The nuclear matrix is defined as the insoluble framework of the nucleus and has been implicated in the regulation of gene expression, the cell cycle, and nuclear structural integrity via linkage to intermediate filaments of the cytoskeleton. We have discovered a novel nuclear matrix protein, NRP/B (nuclear restricted protein/brain), which contains two major structural elements: a BTB domain–like structure in the predicted NH2 terminus, and a “kelch motif” in the predicted COOH-terminal domain. NRP/B mRNA (5.5 kb) is predominantly expressed in human fetal and adult brain with minor expression in kidney and pancreas. During mouse embryogenesis, NRP/B mRNA expression is upregulated in the nervous system. The NRP/B protein is expressed in rat primary hippocampal neurons, but not in primary astrocytes. NRP/B expression was upregulated during the differentiation of murine Neuro 2A and human SH-SY5Y neuroblastoma cells. Overexpression of NRP/B in these cells augmented neuronal process formation. Treatment with antisense NRP/B oligodeoxynucleotides inhibited the neurite development of rat primary hippocampal neurons as well as the neuronal process formation during neuronal differentiation of PC-12 cells. Since the hypophosphorylated form of retinoblastoma protein (p110RB) is found to be associated with the nuclear matrix and overexpression of p110RB induces neuronal differentiation, we investigated whether NRP/B is associated with p110RB. Both in vivo and in vitro experiments demonstrate that NRP/B can be phosphorylated and can bind to the functionally active hypophosphorylated form of the p110RB during neuronal differentiation of SH-SY5Y neuroblastoma cells induced by retinoic acid. Our studies indicate that NRP/B is a novel nuclear matrix protein, specifically expressed in primary neurons, that interacts with p110RB and participates in the regulation of neuronal process formation.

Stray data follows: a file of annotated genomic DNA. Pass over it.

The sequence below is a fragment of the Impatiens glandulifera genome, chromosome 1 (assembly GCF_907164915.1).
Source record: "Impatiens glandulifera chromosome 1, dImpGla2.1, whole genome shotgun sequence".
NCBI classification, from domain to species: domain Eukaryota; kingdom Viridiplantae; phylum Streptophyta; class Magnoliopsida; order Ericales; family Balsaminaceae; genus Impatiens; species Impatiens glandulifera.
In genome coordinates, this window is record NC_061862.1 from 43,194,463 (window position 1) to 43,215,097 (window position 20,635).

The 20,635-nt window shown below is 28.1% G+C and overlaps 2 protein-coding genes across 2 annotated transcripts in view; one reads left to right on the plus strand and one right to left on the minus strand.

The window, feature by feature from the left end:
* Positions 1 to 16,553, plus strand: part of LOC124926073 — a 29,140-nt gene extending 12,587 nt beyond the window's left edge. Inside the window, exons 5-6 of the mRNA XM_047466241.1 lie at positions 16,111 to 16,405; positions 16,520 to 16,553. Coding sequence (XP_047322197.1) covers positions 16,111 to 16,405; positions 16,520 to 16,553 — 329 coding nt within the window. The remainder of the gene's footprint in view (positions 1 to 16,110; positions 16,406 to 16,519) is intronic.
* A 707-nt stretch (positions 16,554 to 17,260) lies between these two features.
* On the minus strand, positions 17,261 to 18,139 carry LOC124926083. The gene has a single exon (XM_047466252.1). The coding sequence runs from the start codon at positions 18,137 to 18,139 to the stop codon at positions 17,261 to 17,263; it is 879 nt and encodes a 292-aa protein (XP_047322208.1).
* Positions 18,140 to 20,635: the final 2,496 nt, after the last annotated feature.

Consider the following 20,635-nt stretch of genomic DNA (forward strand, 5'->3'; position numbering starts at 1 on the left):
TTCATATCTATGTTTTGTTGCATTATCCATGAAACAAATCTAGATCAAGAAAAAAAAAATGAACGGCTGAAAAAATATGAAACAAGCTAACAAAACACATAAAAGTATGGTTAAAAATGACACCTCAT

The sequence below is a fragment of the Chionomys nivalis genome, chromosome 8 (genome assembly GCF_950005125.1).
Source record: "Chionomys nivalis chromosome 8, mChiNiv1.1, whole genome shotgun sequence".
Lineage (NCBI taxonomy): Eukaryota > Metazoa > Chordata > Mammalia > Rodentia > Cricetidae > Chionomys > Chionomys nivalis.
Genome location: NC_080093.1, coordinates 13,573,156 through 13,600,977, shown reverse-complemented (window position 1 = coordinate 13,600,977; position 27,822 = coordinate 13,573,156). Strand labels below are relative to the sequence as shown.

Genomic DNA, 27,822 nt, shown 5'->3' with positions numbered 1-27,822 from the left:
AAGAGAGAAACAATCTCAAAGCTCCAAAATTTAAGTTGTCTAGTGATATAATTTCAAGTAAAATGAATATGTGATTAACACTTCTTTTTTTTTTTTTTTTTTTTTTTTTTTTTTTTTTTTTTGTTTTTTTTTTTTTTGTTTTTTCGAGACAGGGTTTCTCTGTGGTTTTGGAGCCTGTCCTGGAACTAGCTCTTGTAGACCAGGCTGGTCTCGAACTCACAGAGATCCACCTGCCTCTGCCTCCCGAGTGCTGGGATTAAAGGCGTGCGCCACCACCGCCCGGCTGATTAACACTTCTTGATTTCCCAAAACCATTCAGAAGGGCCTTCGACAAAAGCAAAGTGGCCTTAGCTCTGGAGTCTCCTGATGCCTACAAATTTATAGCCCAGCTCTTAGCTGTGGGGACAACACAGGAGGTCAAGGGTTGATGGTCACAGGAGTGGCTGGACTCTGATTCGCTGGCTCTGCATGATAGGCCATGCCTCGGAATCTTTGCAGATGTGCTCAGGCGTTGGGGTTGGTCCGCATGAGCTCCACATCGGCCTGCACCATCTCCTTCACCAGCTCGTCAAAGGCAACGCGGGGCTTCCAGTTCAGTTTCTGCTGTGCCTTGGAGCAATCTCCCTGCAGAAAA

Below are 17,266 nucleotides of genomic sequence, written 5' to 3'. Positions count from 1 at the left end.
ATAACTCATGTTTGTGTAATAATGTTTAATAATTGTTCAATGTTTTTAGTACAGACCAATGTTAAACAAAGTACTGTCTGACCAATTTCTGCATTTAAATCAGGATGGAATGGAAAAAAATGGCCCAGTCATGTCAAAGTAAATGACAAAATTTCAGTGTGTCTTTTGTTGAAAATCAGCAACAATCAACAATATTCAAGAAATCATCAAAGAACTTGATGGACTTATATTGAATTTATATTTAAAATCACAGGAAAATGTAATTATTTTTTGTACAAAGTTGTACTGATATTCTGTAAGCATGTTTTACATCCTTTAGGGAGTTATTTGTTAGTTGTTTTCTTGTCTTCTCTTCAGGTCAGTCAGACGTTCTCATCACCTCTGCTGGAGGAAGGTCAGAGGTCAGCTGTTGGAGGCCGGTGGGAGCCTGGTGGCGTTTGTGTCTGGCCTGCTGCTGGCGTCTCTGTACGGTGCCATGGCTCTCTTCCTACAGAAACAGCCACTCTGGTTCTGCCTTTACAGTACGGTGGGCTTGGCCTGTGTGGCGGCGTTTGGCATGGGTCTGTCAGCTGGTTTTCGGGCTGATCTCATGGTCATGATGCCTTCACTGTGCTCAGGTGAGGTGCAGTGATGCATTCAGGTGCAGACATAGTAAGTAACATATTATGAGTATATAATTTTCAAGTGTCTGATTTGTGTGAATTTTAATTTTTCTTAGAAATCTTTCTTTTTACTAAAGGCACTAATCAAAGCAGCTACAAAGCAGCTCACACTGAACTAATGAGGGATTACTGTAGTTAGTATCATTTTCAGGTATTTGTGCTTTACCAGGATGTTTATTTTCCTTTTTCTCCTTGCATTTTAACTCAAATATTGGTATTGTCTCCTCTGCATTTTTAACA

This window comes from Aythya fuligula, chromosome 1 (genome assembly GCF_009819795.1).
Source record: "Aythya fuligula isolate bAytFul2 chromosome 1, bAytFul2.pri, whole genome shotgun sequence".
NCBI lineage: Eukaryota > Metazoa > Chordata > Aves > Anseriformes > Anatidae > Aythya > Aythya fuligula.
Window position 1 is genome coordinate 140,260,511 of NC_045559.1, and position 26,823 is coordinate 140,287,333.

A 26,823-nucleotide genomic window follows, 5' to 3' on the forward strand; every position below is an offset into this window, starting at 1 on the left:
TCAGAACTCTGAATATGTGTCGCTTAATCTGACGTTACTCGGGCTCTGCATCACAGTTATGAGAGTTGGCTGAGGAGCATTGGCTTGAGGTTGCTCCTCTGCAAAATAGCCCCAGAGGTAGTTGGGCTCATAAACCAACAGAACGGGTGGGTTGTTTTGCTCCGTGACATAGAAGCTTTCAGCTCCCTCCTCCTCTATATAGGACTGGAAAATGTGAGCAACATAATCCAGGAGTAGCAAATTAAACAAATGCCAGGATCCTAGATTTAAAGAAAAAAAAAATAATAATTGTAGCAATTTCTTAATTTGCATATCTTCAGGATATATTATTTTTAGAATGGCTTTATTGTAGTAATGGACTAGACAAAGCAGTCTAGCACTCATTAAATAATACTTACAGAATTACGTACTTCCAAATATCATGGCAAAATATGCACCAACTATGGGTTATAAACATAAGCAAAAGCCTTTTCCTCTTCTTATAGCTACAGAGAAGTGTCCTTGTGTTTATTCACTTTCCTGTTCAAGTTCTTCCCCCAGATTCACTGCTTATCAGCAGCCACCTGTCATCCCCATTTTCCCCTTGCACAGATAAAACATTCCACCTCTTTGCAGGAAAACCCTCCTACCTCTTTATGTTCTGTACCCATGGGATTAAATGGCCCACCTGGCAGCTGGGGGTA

The nuclear matrix is formed by an ordered and highly compartmentalized protein structure consisting of a nuclear lamina, a residual nucleolus, and an internal matrix composed of a nonchromatin fibrogranular network associated with DNA (Berezney and Coffey, 1974; Berezney, 1984, 1991; Buttyan and Olsson, 1986; Schuchard et al., 1991; Carter et al., 1993; Xing et al., 1993). The nuclear matrix has been implicated in transcription, regulation of gene expression, cell cycle, primary transcription processing, and linkages to intermediate filaments of the cytoskeleton (He et al., 1995; Loidl and Eberharter, 1995; Penman, 1995; Mancini et al., 1996). The nuclear lamins and the nuclear matrins were identified as major nuclear matrix proteins (Hakes and Berezney, 1991a,b; Nakayasu and Berezney, 1991).
The nuclear matrix, as an underlying nuclear framework, coordinates the different processes occurring at the chromatin sites, which are under stringent cell cycle control (Loidl and Eberharter, 1995). For example, the retinoblastoma gene product (p110RB) is associated with the nuclear matrix in a cell cycle–dependent manner (Mittnacht and Weinberg, 1991; Mancini et al., 1994; Riley et al., 1994). Isolated nuclear matrices from synchronized cultured cells contained a significant amount of hypophosphorylated retinoblastoma protein only during the G1 period (Goodrich et al., 1991). Some p110RB-binding proteins are themselves associated with the nuclear matrix, including several “inactivating” viral oncoproteins (SV-40 large T antigen, adenovirus E1a protein, and the human papilloma E7 protein), lamin A1C (Ozaki et al., 1994), and p84 (Durfee et al., 1994).